YOPO: You only Paris once, or as in my case dear reader: twice, something of which you will presently be made acutely aware. Wednesday at 12:30h, the Marchutz students accompanied by the art history class (to make about 29 students total) got on the bus to get to the train, and before we knew it we were there. All in all, we only had one luggage casualty. We stayed in a hotel that the school uses every year, and they’re strict about 3 things in particular: no drinking alcohol in the rooms (ha!), no making noise after 10pm (again, ha!), and the doors lock at 1am. That last rule was a problem for a few people who had a little too much fun. During one of the nights I befriended some Germans who are apparently free from the alcohol rule, since unlike us, they actually know how to be quiet.
Wednesday night we went out and explored the city. There was a man playing guitar on one of the bridges that crosses the Seine (right near Notre Dame), and I enjoyed it so I gave him 10 cents. I separated myself from the group momentarily in order to sketch the water, but was soon interrupted by a guy who starting talking to me, telling me about his trips to the US, and how travel has gotten much more expensive since the 70’s.
The adventure truly began on Thursday, which we spent in the Louvre (The phrase “I’m in Louvre with you” got old pretty quickly). Our instruction was to “put on our blindfolds” and follow our professors to the first painting of the day, rapidly. Once we arrived we were given a measly 30 minutes to look around. So we walked around and looked at Renaissance paintings, including the Mona Lisa. Then we all gathered in front of Georgione’s Le Concert Champions (now attributed to Titian), from 1509, where we would remain for the next 2 and a half hours. As one of the art professors had told us in the pep-talk from the previous night: “We have time and we will take our time.” So we examined the painting, thinking about the form and how it brought some meaning to life. We didn’t even discuss every detail. Delacroix quotes were sprinkled throughout, since, well, my professor likes Delacroix. “Remember what Delacroix said…” was usually followed by a new quote, such as “naturalism is a dead end in art”. This is the one I remember, at any rate.
After our unreasonably-priced lunch (shrimp with noodles in my case) we split into two groups, each led by one of the professors, and we looked at 2 paintings. We used all the time we had until museum employees politely made us leave. My group started with a 4-walled room, and upon each wall was a painting by Poussin, each depicting a season and a biblical scene. The one we looked at was L’Automne, also called La Gorge de Raisin (Grape Gourge). So once again we spent hours looking and talking; about how the mountain is a symbol between Heaven and Earth, the use of perspective to draw the viewer’s eye toward the mountain, the characteristics of the 5 human figures, et cetera.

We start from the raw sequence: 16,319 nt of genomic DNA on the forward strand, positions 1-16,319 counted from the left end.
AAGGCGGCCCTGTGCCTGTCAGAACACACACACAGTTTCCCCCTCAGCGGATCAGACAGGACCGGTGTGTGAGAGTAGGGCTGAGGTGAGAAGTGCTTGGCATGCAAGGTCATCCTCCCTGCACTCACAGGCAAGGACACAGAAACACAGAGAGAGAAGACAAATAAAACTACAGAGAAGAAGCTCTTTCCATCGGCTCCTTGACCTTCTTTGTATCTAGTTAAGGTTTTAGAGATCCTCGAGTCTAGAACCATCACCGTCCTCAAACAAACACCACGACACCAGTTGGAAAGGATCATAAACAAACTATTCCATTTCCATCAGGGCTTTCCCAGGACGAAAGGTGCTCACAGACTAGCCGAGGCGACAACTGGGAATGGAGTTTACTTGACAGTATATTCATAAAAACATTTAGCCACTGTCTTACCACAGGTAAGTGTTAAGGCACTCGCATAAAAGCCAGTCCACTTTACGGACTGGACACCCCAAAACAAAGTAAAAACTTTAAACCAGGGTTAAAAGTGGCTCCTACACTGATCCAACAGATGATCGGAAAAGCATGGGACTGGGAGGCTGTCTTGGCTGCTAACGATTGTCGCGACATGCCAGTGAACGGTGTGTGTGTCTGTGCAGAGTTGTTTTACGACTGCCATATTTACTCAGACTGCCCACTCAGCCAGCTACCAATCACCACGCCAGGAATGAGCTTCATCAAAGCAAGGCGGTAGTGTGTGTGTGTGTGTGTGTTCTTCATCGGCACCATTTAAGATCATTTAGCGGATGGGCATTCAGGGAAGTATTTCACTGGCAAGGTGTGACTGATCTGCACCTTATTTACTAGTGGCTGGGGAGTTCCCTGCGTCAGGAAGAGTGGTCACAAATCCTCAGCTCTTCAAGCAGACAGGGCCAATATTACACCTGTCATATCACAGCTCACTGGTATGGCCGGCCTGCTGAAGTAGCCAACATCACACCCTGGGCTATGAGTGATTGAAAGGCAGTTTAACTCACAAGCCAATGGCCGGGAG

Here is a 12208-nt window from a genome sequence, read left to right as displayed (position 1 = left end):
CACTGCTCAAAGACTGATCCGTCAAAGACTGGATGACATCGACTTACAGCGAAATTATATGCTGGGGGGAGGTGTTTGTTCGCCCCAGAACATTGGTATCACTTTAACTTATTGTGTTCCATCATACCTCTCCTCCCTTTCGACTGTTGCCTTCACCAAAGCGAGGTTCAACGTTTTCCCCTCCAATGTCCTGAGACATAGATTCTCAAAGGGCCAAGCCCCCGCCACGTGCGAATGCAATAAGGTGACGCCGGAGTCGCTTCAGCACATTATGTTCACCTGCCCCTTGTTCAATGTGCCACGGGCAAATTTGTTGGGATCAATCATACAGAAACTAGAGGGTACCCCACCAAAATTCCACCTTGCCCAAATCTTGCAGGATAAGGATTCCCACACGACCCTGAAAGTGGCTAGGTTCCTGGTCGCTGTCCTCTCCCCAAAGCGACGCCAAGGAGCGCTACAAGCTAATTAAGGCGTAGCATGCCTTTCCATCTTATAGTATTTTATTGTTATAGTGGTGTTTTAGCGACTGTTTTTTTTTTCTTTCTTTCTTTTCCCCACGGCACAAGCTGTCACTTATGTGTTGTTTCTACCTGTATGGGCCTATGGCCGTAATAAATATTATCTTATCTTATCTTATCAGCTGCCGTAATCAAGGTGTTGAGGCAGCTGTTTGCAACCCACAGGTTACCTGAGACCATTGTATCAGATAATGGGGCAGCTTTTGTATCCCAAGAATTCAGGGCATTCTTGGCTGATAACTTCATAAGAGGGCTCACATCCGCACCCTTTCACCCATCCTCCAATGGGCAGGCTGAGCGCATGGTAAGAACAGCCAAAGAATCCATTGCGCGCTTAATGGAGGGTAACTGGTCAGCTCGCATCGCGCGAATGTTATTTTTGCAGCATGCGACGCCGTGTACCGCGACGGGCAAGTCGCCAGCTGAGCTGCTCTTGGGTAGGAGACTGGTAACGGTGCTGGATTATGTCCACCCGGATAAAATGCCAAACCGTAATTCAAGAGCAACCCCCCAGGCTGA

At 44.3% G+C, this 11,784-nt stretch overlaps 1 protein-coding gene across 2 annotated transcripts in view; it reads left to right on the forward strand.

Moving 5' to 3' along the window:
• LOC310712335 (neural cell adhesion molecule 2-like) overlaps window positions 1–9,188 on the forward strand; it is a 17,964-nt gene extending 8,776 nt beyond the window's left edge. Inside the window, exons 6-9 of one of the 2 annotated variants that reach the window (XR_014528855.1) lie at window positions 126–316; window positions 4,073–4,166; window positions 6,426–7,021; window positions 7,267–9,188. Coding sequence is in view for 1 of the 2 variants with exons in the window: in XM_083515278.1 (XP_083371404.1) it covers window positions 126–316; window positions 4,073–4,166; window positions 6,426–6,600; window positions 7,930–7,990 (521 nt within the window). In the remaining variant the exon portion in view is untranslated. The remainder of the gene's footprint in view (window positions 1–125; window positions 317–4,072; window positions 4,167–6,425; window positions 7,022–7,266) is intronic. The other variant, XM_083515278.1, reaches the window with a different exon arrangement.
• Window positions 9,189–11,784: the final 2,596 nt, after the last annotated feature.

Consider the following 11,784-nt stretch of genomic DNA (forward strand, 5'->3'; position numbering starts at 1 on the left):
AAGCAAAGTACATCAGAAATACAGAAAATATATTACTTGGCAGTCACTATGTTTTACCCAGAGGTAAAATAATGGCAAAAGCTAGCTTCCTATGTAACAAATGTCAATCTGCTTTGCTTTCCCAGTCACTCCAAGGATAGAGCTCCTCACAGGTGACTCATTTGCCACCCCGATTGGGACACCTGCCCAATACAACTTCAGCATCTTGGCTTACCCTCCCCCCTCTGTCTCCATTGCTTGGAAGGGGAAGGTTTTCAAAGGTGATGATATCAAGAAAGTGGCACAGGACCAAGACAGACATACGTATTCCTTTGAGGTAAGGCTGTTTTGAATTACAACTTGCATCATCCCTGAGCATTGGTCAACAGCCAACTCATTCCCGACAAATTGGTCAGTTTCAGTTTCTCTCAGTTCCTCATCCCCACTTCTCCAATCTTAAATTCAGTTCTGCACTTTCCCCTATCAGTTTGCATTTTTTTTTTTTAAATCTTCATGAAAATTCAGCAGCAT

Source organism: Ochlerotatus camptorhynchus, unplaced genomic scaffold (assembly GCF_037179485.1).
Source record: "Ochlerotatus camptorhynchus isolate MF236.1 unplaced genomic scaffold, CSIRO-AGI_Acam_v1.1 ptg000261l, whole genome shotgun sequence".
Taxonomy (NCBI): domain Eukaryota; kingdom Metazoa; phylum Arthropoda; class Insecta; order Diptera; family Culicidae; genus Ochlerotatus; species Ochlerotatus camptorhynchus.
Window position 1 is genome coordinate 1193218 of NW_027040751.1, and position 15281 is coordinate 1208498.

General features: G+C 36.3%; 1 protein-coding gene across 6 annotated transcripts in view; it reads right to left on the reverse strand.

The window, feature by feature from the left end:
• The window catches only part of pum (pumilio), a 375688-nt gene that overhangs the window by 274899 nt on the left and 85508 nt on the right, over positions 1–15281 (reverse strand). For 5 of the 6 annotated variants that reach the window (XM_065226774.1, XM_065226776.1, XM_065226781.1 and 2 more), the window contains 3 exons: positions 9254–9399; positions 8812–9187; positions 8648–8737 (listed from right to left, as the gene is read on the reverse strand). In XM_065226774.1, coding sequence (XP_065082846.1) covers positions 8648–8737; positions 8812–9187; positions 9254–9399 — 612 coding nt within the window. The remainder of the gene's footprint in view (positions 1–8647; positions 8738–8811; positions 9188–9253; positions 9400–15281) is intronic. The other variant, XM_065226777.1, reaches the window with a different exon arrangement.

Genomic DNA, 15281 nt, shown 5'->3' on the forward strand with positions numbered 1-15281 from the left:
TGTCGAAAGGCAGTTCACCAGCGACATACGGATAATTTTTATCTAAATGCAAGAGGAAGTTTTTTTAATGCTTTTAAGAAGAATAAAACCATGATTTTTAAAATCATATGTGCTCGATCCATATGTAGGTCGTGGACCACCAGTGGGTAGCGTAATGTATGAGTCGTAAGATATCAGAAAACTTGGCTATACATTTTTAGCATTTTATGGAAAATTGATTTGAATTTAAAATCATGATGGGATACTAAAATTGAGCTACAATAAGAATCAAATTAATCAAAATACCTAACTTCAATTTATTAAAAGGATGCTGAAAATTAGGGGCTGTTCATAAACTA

Last (and in my opinion, least) was The Countess del Carpio, Marquesa de la Solana, by Goya. Apparently this woman wanted a portrait done of her because she knew she was going to die soon. I didn’t write anything down about this painting, so I don’t really remember anything else about it. I can only imagine how uncomfortable it must have been to pose the way she is shown standing, seeing as I haven’t made high heels a fashion priority (and if you have to ask, no, men don’t wear high heels even in France. Sadly, I cannot say the same of Barcelona).
I went to bed early that day.
*Please note that the above pictures are pasted from the internet and thus do not really look like the real thing. As my art history professor once said: “Do you want to experience your first kiss out on the porch on a midsummer night after the prom? or do you want to read about it?” I didn’t take pictures of the paintings themselves because that would be rather silly…